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New report finds agricultural dumping is persistent in recent years.


June 27, 2017

Contact: Josh Wise, 952-818-5474,; Karen Hansen-Kuhn, 202-413-9533,  

Minneapolis, MN – As the Trump administration holds its sole  hearing on the renegotiation of the North American Free Trade Agreement (NAFTA), a new report by the Institute for Agriculture and Trade Policy (IATP) concludes that better policy is needed as agricultural dumping by global corporate agribusinesses is undermining farmers around the world.

The report, Counting the costs of agricultural dumping, tracks the cost of production and export price across four crops—rice, wheat, corn, and soy—and finds that selling crops abroad at below the cost of production, the definition of dumping, is a persistent feature of US agricultural commodity exports in recent years.

“U.S. farm policy unfortunately incentivizes overproduction,” says Karen Hansen-Kuhn, one of the report’s authors. “Farmers are encouraged to produce more and more even at prices below the cost of production, and to rely on exports for new markets. They are on a treadmill that won’t get them to sustainable production or resilient farming systems.”

Combined with trade policies that give corporate agribusiness giants free reign to sell commodities across borders at prices that undermine local markets, farmers around the world lose.

“It’s clear that dumping is undermining food security and agricultural communities around the world,” says Hansen-Kuhn. “What is needed is farm and trade policy that encourages sustainable production and respects each country’s right to food security.”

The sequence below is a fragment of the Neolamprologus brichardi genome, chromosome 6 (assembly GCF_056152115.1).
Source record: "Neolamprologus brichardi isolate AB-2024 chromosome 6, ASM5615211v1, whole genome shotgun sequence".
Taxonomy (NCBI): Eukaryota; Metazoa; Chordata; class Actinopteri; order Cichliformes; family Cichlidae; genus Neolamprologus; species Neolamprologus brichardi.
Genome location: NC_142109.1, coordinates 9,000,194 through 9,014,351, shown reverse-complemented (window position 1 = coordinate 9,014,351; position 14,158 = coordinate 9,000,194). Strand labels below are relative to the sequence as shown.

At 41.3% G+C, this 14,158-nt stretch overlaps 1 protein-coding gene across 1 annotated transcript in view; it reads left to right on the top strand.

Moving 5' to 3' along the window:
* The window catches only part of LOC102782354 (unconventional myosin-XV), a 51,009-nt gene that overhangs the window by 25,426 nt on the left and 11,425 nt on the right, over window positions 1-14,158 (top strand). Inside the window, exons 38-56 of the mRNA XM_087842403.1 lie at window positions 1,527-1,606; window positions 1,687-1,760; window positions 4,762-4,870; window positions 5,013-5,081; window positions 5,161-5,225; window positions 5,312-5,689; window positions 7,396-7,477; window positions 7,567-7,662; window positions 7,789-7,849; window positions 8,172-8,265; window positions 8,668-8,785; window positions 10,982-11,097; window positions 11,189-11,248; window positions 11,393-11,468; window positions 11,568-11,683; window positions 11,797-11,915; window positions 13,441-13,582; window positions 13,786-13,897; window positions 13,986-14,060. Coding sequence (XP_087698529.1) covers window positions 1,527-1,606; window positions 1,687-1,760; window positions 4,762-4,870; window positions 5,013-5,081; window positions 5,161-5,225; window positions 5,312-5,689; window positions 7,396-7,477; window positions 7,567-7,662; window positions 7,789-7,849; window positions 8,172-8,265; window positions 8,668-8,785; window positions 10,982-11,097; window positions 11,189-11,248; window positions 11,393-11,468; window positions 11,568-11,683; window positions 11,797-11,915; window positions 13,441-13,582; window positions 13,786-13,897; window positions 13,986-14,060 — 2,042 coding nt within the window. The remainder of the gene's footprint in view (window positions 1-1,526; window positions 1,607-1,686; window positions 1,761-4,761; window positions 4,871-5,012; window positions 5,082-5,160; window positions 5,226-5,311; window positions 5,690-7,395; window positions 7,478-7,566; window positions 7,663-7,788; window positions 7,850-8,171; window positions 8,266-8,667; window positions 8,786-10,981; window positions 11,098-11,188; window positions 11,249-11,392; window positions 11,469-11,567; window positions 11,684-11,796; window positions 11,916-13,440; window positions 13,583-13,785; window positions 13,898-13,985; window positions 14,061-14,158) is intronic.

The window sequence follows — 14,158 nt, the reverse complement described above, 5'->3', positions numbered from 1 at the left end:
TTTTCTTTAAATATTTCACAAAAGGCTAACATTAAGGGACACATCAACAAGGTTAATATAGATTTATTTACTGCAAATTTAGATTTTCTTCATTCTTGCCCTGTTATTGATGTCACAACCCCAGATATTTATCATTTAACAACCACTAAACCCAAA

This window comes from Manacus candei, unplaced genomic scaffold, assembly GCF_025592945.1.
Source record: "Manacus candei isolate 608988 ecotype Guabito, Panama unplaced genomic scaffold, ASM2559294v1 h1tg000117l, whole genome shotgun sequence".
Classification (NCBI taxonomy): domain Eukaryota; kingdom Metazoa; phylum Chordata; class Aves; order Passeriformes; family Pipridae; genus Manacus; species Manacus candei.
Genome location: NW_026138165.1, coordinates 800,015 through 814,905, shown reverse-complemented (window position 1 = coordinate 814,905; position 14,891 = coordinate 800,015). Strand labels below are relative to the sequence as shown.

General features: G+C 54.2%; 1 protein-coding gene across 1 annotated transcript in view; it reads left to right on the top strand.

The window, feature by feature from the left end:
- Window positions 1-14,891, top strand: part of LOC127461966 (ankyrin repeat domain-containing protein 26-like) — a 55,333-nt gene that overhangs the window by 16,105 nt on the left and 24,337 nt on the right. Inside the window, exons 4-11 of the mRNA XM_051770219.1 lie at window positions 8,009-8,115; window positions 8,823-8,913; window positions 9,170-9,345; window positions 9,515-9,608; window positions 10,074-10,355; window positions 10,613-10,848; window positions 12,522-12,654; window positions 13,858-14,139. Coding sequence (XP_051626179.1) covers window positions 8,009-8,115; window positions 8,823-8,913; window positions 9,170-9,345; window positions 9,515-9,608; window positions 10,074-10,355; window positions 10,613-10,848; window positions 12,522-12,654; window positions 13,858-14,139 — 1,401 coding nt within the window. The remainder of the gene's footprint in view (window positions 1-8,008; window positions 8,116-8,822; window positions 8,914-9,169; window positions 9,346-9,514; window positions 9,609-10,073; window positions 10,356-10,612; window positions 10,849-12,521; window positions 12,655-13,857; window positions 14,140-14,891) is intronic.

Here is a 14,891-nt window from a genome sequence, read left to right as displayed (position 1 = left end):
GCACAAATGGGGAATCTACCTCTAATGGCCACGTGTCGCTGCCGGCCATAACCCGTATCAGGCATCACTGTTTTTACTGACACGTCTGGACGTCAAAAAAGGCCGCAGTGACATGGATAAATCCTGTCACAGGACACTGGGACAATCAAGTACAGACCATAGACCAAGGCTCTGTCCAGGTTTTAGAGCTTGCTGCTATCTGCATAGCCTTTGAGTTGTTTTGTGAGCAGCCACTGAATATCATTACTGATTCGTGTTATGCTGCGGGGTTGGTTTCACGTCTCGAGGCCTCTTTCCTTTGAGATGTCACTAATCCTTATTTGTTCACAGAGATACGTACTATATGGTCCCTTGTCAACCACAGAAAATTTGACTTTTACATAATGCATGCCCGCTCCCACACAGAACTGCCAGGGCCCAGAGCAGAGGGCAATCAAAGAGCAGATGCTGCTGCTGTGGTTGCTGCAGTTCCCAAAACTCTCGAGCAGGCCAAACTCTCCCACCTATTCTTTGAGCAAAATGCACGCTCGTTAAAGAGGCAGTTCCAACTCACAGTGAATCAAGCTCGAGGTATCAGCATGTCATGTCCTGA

Food and farm groups are demanding that a re-negotiated NAFTA work for farmers, not just corporate agribusiness firms.

“NAFTA has been a disaster for farmers across borders,” says IATP Executive Director, Juliette Majot, who will be testifying at the hearing. “The dumping of U.S. corn directly led to the displacement of over 2 million agricultural workers in Mexico. At the same time, the ‘get big or get out’ model of commodity export that NAFTA fueled has led to the disappearance of thousands of family farms in the U.S.”

“NAFTA must be wholly redone to start to rebuild farm and food systems in ways that are sustainable, fair, and promote the resiliency of farmers and rural communities,” says Majot. “A new agreement must increase the living standards for agricultural communities in all three countries, not just the agribusiness investors who make more money speculating on commodity futures than they do actually producing food.”


Based in Minneapolis with offices in Washington, D.C. and Berlin, Germany, the Institute for Agriculture and Trade Policy connects the dots of global justice to ensure fair and sustainable food, farm and trade systems.

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